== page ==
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Animals in Graeco-Roman Egypt

By BenResLife 03 Jan 2017

 ‘If a crocodile has sex with her…’: Animals between magic, religion, and divination in Graeco-Roman Egypt

Animals played a huge role not only in the practical daily life of the ancient Egyptians, but also in their intellectual and spiritual life, especially in the Graeco-Roman Period. Sacred animals typically carried personal names (very much like our pets), that archaeological excavations revealed the existence of animal nurseries in Egyptian temples where, for instance, thousands of crocodile eggs were looked after to hatch, and many more such intriguing facts.

We know of numerous Graeco-Roman papyri that discuss omens connected with animals. Some are dream interpretation handbooks, and discuss the meaning of dreams in which animals appear, explaining what this foretells with regard to the dreamer’s future. Others, such as ‘The Book of the Gecko’ focus on animal omens experienced in the waking state, interpreting a myriad of animals’ movements and behaviour as signs of events to befall the human observer.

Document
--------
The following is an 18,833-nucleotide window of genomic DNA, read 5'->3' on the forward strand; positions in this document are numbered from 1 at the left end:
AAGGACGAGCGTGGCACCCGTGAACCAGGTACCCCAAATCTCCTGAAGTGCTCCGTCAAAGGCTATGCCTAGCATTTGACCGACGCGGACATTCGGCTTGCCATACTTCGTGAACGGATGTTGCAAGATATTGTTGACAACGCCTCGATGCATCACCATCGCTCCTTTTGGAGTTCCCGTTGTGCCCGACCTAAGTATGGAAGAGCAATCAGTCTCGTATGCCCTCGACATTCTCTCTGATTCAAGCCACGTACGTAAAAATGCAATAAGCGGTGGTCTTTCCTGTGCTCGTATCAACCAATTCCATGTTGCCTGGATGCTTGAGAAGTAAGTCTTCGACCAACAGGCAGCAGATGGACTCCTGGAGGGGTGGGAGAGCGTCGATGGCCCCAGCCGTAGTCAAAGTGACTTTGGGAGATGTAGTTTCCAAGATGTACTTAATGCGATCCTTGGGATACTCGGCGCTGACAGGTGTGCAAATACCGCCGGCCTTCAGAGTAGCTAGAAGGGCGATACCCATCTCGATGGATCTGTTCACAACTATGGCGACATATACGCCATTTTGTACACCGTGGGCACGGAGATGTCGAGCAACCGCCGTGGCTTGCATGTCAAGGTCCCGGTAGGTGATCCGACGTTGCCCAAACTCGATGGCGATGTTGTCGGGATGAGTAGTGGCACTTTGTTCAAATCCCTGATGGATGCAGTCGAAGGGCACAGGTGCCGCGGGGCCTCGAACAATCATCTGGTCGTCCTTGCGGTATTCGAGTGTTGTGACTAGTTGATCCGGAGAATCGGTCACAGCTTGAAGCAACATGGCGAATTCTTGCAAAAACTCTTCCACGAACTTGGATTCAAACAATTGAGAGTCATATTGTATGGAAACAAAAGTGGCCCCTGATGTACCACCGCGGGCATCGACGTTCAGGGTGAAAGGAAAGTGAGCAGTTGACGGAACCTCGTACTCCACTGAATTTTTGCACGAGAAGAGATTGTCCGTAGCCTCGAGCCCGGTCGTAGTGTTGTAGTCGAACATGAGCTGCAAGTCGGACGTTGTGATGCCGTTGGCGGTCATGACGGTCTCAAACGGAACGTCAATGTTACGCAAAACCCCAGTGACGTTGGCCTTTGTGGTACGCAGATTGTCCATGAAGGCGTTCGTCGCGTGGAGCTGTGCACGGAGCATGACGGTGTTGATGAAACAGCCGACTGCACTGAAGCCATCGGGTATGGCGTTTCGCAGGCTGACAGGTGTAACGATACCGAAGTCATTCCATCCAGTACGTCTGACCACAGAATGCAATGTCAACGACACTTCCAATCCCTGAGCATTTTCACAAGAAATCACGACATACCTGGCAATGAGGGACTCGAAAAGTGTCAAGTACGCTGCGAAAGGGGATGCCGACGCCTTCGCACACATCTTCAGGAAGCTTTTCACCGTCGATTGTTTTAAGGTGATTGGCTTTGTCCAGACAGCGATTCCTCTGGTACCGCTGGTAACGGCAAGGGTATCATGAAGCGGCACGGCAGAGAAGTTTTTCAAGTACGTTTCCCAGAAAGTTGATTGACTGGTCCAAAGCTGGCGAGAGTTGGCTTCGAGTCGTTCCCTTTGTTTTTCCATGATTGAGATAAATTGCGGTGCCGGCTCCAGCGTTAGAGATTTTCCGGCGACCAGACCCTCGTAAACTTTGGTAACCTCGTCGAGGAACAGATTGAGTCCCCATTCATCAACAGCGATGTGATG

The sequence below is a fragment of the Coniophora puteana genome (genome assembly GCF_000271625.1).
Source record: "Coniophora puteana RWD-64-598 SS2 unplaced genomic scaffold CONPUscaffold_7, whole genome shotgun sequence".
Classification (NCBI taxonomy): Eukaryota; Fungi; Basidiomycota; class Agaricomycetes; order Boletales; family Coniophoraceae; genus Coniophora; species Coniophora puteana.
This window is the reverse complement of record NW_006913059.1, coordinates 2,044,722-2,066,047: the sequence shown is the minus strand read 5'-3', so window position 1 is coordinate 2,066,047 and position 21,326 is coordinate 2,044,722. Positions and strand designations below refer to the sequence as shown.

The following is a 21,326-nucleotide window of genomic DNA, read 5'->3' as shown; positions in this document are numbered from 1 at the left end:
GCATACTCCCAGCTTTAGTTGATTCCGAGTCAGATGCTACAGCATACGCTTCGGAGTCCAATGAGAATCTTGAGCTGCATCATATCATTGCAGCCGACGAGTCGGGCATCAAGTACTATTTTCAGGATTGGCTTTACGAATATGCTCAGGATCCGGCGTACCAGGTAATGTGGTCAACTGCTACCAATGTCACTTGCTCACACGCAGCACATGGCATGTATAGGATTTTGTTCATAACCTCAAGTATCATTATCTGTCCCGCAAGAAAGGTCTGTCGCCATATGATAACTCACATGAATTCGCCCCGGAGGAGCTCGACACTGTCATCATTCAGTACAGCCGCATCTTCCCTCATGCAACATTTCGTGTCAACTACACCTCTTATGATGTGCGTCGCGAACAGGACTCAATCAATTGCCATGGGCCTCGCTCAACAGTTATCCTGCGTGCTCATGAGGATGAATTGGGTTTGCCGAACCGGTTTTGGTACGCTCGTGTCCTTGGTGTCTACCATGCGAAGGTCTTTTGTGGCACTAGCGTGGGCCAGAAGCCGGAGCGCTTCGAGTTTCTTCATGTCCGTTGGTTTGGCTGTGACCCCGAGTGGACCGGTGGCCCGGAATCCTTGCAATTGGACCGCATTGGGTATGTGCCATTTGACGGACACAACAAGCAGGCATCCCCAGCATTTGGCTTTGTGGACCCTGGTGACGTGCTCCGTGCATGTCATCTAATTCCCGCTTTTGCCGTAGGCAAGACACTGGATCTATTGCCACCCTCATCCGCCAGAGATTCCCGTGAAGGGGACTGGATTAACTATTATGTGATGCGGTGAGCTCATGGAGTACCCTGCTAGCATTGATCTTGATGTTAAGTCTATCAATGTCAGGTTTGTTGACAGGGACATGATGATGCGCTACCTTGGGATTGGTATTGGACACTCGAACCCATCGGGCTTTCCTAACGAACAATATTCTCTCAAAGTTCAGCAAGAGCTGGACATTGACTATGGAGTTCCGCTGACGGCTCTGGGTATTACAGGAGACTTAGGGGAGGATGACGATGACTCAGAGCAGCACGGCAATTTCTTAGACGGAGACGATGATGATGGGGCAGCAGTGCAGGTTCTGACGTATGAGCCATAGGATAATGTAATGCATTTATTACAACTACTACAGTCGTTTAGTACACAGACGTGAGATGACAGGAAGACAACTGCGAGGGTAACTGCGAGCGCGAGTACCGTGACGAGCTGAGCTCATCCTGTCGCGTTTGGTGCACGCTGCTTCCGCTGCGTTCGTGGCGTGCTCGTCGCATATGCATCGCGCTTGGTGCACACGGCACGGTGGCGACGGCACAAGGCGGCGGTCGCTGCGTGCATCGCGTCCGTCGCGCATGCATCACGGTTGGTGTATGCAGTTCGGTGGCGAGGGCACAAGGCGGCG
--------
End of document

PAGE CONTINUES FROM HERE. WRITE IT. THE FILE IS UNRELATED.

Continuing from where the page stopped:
This talk will introduce the audience into this fascinating and little-known material.

Dr Luigi Prada is Lady Wallis Budge Junior Research Fellow in Egyptology at the University of Oxford and a Trustee of the Egypt Exploration Society

Tickets can be booked here.

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